Saturday, August 6, 2016

Solaris 10 and year 2038 problem

Now I got a moment of a spare time to write why the Solaris 10 boot was failing under the new sun4v (sparc64) emulation target for QEMU.

It turned out that the now solved SMF issues I mentioned before were caused by a single character typo.

Stepping through the SQLite code I’ve noticed that there are two schemes: one persistent, which to my surprise has been opened with no problems, and a temporary one which failed because it could not create a file under /etc/svc/volatile which resides in RAM.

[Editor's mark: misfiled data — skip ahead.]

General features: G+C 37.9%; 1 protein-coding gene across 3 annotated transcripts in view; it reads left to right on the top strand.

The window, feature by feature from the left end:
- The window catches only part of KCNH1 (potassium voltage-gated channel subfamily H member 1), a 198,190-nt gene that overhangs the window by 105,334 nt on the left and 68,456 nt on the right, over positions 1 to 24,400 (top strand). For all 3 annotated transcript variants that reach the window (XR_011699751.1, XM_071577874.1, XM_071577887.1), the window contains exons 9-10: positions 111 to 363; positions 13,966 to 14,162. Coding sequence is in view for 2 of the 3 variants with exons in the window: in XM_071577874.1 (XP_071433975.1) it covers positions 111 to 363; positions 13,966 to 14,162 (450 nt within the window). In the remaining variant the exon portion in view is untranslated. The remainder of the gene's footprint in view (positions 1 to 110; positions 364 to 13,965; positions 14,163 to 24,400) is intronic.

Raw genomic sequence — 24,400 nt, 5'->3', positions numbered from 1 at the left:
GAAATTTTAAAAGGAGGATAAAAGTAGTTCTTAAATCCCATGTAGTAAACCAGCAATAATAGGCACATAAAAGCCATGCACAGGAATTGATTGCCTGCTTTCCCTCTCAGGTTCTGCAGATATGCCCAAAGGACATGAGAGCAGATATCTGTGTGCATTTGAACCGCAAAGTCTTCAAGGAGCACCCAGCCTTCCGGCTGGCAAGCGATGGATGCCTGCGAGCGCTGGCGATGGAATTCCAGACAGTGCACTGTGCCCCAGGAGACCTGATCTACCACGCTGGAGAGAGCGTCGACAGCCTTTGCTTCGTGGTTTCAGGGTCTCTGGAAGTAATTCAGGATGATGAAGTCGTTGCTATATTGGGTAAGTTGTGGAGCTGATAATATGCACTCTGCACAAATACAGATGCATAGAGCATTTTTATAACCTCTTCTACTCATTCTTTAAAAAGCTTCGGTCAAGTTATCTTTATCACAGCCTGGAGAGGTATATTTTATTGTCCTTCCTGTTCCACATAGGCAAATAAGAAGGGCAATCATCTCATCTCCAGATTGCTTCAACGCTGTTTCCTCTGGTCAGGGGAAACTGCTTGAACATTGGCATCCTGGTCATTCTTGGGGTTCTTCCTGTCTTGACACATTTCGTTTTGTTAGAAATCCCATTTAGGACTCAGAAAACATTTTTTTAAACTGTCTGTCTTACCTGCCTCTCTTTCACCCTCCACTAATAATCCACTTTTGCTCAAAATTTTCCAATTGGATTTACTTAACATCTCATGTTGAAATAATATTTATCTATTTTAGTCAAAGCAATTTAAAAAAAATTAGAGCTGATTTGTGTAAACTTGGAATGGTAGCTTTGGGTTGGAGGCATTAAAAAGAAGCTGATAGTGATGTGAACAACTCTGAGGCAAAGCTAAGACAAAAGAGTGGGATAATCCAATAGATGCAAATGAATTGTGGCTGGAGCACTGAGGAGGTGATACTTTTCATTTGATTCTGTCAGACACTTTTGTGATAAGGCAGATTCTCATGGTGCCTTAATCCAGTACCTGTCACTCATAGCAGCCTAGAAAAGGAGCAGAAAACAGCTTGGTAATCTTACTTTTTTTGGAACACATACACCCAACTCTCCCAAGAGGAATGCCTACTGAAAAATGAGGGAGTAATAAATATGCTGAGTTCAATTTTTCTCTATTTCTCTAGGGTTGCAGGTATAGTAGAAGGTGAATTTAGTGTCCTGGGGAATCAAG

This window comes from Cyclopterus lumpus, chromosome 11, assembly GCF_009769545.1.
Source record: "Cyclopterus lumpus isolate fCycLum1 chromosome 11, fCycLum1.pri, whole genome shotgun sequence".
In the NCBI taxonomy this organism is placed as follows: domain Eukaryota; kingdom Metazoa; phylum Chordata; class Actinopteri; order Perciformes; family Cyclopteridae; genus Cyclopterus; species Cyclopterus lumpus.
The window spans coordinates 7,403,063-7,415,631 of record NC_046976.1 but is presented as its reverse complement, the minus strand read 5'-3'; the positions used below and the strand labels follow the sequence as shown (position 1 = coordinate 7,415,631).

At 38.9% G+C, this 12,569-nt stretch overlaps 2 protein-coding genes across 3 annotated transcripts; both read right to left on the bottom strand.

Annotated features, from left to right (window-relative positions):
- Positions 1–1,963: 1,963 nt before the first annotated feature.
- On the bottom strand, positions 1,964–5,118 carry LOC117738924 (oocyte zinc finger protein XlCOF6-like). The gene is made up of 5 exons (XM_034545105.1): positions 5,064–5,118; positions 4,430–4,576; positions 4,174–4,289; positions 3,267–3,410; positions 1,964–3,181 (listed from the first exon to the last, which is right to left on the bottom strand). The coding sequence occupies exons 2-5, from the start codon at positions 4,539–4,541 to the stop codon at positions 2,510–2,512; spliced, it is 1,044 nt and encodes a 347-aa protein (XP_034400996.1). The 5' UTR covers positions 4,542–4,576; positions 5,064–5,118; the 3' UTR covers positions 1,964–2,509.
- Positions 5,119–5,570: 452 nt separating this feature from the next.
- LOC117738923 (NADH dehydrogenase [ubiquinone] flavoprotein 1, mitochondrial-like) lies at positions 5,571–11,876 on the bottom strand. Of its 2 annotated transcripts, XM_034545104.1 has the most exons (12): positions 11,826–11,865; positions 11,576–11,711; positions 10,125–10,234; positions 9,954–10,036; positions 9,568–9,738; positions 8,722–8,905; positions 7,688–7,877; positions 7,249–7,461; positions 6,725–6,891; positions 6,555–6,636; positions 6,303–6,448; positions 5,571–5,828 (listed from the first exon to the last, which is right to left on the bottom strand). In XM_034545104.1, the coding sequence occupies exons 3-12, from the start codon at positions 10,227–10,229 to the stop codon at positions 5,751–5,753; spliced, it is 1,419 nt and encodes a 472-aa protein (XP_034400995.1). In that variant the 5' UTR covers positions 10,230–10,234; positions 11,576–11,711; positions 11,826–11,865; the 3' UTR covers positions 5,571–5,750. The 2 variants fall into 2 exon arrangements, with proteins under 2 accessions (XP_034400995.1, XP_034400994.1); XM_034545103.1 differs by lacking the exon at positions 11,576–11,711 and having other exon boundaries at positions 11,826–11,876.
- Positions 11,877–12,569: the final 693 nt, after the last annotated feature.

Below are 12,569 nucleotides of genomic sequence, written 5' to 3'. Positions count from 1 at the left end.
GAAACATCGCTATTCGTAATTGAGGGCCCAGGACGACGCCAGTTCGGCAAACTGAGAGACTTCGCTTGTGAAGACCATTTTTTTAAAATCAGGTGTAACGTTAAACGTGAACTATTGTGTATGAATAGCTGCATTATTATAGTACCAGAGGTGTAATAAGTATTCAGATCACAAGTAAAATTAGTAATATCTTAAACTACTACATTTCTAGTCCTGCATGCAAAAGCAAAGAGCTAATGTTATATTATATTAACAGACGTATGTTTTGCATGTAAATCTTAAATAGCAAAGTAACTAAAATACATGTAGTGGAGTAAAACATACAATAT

Why? Because of a very funny reason. The old Solaris versions used to check whether Real Time Clock (sometimes they call it “rtc”, sometimes they call it tod) returned a sane value and ignored it if it's not.

Solaris 10 issues a warning, but goes on and uses the given time. Then init system call creating file on a UFS considers time after 0x7fffffff invalid, which sends SMF into busy error loop.

The fatal typo was writing “qemu_clock_get_ns” instead of “qemu_clock_get_ms”, so I hit the error which the rest of the mankind using Solaris 10 for OpenSPARC T1 will hit 22 years later.

So let’s wait and see how many people will find my blog entries about SMF in February 2038.